A Sacred Journey embodies my love for nature, my interest in transformational experiences and my respect for the mystery surrounding a transitional experience from life to death. The result has been soulfully enriching.
The greater challenge in writing my memoir relates to the onslaught of emotions that often took me under though I would not trade the experience for anything. It was also challenging to remain true to my experience of the events as they unfolded, to script respectfully about those whose views/suggestions, passionately expressed, were different than my own. There are similarities for me in the writing of memoir or fiction. The same forcing-word inner critic and a gentle guide are always present. It’s an ongoing practice, attuning to this dance in my mind between the critic and guide. Both serve a helpful purpose. Yet, whether weaving words into a credible memoir or into a fanciful fictional tale, the experience has nourished me: it has been stimulating, frustrating, insightfully educational, challenging, and humbling.
Mostly, though, the journey towards becoming an author has been intrinsically rewarding.
Thank you Doreen for sharing your journey to both memoir and fiction. I appreciate how your “inner critic and gentle guide” have served a good purpose in helping you create both a credible memoir and a fanciful fictional tale. After reading both your memoir and your novella, I can see the similarities in the stories–one is true to your life , the other is based upon the truth of your life. You show us all the rewards of being “fanciful with fiction” after sharing your truth in memoir.
Author’s Bio and Contact Information:
The author was into her eighth year as a group counselor at an alternative school for at-risk students when her most challenging position of all presented itself. The author’s first book, Adventures in Mother-Sitting, is a memoir of her three years as a full-time caregiver. Because of the downward spiral of her mother’s mental, physical, and developmentally regressed abilities due to dementia, the author’s well-honed communication and listening skills were put to their ultimate test. Her previous career adventures had indeed added more stores of knowledge, fostered the growth of self-confidence and provided assuagement of that restless spirit. The experience as her mother’s caregiver, however, offered the ultimate spiritual adventure, bringing to the author bittersweet lessons related to trust, faith, unconditional love and compassion. The author, wanderlust currently at rest, resides in Florida.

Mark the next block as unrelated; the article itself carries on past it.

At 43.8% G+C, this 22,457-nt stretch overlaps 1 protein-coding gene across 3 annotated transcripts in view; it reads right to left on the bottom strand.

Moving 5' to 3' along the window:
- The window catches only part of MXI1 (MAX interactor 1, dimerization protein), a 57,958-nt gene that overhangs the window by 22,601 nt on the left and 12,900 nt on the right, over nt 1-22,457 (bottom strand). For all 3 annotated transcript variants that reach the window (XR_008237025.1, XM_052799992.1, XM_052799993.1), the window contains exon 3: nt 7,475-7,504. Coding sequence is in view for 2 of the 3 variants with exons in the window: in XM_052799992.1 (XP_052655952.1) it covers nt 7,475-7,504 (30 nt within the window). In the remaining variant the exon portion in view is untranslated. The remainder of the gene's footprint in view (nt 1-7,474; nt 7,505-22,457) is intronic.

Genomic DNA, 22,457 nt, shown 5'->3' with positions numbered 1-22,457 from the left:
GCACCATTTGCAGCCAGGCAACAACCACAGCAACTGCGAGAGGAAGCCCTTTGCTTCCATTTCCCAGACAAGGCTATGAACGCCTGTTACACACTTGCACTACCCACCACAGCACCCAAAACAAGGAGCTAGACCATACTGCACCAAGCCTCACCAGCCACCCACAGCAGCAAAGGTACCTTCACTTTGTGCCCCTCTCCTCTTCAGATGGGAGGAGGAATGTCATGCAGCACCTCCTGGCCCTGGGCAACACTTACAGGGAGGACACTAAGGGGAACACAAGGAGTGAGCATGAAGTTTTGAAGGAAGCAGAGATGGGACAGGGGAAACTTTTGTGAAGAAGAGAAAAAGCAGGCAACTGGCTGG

Treasured Encounters: http://doreencox.blogspot.com/
How about you? Have you switched from reading or writing memoir to reading or writing fiction? If so, how has the experience been for you?
Doreen has graciously agreed to give away one eBook or paperback of her memoir and one eBook copy of her novella to two random commenters whose names will be selected in a random drawing.
We’d love to hear from you. Please leave your comments below~
Thursday, 4/3/14 : I will be a guest on Miranda Beverly-Whitmore’s FriendStories Series: “Girlhood Adventures, 1956-Style” and on Denis Ledoux’s The Memoir Network blog: “8 Lessons Learned on My Memoir Writer’s Journey”.
Hope you’ll join me there, too!
Next Week is Social Media Week:
Monday 4/7/1o “Social Media: Friend or Foe? 8 Lessons I’ve Learned About Using Social Media”
Thursday 4/10/14 WOW! Women On Writing Blog Tour with Frances Caballo, author of Avoid Social Media Time Suck: A Blueprint for Writers to Create Online Buzz For Their Books and Still Have Time to Write:
“Social Media Management : So What Does a Social Media Manager Really Do?”